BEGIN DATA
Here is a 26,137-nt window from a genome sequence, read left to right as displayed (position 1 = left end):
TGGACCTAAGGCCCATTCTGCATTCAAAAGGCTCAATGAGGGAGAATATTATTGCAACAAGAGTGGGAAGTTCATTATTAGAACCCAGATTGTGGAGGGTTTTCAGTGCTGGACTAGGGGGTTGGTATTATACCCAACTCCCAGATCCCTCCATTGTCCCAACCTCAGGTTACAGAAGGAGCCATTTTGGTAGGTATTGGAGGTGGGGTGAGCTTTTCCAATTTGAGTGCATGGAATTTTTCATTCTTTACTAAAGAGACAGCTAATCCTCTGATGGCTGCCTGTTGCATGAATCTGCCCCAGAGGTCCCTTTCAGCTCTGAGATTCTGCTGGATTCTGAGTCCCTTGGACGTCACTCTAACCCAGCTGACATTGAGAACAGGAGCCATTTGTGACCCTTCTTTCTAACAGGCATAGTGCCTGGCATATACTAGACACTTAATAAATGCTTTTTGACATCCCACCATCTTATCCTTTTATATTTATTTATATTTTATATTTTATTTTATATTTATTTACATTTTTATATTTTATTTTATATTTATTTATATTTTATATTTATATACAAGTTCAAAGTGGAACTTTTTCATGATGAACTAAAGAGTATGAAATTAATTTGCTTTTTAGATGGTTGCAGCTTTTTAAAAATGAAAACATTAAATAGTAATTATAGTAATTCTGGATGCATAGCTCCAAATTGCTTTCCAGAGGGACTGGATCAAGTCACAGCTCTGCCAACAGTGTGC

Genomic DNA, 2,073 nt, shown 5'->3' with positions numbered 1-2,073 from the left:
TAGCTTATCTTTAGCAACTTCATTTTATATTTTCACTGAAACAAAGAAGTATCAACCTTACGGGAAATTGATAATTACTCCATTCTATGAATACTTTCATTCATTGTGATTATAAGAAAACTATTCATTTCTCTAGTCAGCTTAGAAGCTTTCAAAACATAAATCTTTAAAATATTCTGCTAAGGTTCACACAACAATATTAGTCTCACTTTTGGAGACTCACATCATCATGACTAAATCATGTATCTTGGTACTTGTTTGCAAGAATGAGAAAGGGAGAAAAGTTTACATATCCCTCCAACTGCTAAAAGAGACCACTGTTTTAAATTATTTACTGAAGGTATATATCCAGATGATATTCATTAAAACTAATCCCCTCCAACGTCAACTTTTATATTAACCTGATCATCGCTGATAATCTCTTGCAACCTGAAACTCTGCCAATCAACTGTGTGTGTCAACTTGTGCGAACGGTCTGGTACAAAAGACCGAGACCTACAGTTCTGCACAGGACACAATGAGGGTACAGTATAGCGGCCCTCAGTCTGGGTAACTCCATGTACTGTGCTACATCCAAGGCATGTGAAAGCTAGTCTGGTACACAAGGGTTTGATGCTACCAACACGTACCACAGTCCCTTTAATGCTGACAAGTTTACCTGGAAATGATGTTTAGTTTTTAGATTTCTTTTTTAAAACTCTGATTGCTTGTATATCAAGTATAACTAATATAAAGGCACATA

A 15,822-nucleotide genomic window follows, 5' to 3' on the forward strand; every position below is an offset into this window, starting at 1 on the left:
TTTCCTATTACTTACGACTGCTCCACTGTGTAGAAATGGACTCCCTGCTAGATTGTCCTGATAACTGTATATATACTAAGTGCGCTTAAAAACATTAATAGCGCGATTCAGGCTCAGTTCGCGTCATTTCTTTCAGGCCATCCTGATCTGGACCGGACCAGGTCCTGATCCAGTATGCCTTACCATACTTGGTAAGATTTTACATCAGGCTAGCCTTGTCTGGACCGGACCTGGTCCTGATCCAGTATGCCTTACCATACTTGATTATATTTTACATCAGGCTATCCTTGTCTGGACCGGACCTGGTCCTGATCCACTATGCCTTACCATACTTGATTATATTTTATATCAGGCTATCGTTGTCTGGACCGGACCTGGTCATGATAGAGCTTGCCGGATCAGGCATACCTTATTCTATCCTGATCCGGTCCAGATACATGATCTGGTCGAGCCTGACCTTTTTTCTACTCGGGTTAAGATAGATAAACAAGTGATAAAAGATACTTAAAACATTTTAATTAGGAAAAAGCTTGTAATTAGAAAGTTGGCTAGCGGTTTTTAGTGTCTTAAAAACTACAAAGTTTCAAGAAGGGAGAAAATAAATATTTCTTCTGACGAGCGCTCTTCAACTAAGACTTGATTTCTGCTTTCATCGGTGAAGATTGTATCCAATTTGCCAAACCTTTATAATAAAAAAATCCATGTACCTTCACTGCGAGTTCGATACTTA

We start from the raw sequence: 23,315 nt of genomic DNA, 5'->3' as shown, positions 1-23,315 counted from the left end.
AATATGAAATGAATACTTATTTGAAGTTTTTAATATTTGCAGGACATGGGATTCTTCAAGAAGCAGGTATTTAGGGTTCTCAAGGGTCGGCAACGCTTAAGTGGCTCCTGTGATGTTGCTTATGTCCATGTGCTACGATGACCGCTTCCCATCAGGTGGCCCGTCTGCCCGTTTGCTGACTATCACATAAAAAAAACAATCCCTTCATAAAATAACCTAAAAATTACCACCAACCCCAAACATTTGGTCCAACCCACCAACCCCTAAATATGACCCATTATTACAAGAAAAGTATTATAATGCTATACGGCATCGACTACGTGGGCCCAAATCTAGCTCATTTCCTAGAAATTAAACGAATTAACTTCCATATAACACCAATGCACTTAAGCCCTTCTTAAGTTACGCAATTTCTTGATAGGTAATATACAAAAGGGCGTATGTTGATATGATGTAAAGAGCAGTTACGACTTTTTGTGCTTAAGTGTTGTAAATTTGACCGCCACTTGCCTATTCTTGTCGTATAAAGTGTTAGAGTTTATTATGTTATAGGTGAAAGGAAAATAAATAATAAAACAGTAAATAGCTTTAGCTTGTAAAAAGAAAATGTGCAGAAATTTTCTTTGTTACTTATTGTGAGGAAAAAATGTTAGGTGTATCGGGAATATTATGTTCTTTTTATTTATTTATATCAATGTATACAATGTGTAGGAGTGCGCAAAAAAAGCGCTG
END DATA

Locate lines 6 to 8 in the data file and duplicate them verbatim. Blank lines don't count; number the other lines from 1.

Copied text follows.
TTTCCTATTACTTACGACTGCTCCACTGTGTAGAAATGGACTCCCTGCTAGATTGTCCTGATAACTGTATATATACTAAGTGCGCTTAAAAACATTAATAGCGCGATTCAGGCTCAGTTCGCGTCATTTCTTTCAGGCCATCCTGATCTGGACCGGACCAGGTCCTGATCCAGTATGCCTTACCATACTTGGTAAGATTTTACATCAGGCTAGCCTTGTCTGGACCGGACCTGGTCCTGATCCAGTATGCCTTACCATACTTGATTATATTTTACATCAGGCTATCCTTGTCTGGACCGGACCTGGTCCTGATCCACTATGCCTTACCATACTTGATTATATTTTATATCAGGCTATCGTTGTCTGGACCGGACCTGGTCATGATAGAGCTTGCCGGATCAGGCATACCTTATTCTATCCTGATCCGGTCCAGATACATGATCTGGTCGAGCCTGACCTTTTTTCTACTCGGGTTAAGATAGATAAACAAGTGATAAAAGATACTTAAAACATTTTAATTAGGAAAAAGCTTGTAATTAGAAAGTTGGCTAGCGGTTTTTAGTGTCTTAAAAACTACAAAGTTTCAAGAAGGGAGAAAATAAATATTTCTTCTGACGAGCGCTCTTCAACTAAGACTTGATTTCTGCTTTCATCGGTGAAGATTGTATCCAATTTGCCAAACCTTTATAATAAAAAAATCCATGTACCTTCACTGCGAGTTCGATACTTA

We start from the raw sequence: 23,315 nt of genomic DNA, 5'->3' as shown, positions 1-23,315 counted from the left end.
AATATGAAATGAATACTTATTTGAAGTTTTTAATATTTGCAGGACATGGGATTCTTCAAGAAGCAGGTATTTAGGGTTCTCAAGGGTCGGCAACGCTTAAGTGGCTCCTGTGATGTTGCTTATGTCCATGTGCTACGATGACCGCTTCCCATCAGGTGGCCCGTCTGCCCGTTTGCTGACTATCACATAAAAAAAACAATCCCTTCATAAAATAACCTAAAAATTACCACCAACCCCAAACATTTGGTCCAACCCACCAACCCCTAAATATGACCCATTATTACAAGAAAAGTATTATAATGCTATACGGCATCGACTACGTGGGCCCAAATCTAGCTCATTTCCTAGAAATTAAACGAATTAACTTCCATATAACACCAATGCACTTAAGCCCTTCTTAAGTTACGCAATTTCTTGATAGGTAATATACAAAAGGGCGTATGTTGATATGATGTAAAGAGCAGTTACGACTTTTTGTGCTTAAGTGTTGTAAATTTGACCGCCACTTGCCTATTCTTGTCGTATAAAGTGTTAGAGTTTATTATGTTATAGGTGAAAGGAAAATAAATAATAAAACAGTAAATAGCTTTAGCTTGTAAAAAGAAAATGTGCAGAAATTTTCTTTGTTACTTATTGTGAGGAAAAAATGTTAGGTGTATCGGGAATATTATGTTCTTTTTATTTATTTATATCAATGTATACAATGTGTAGGAGTGCGCAAAAAAAGCGCTG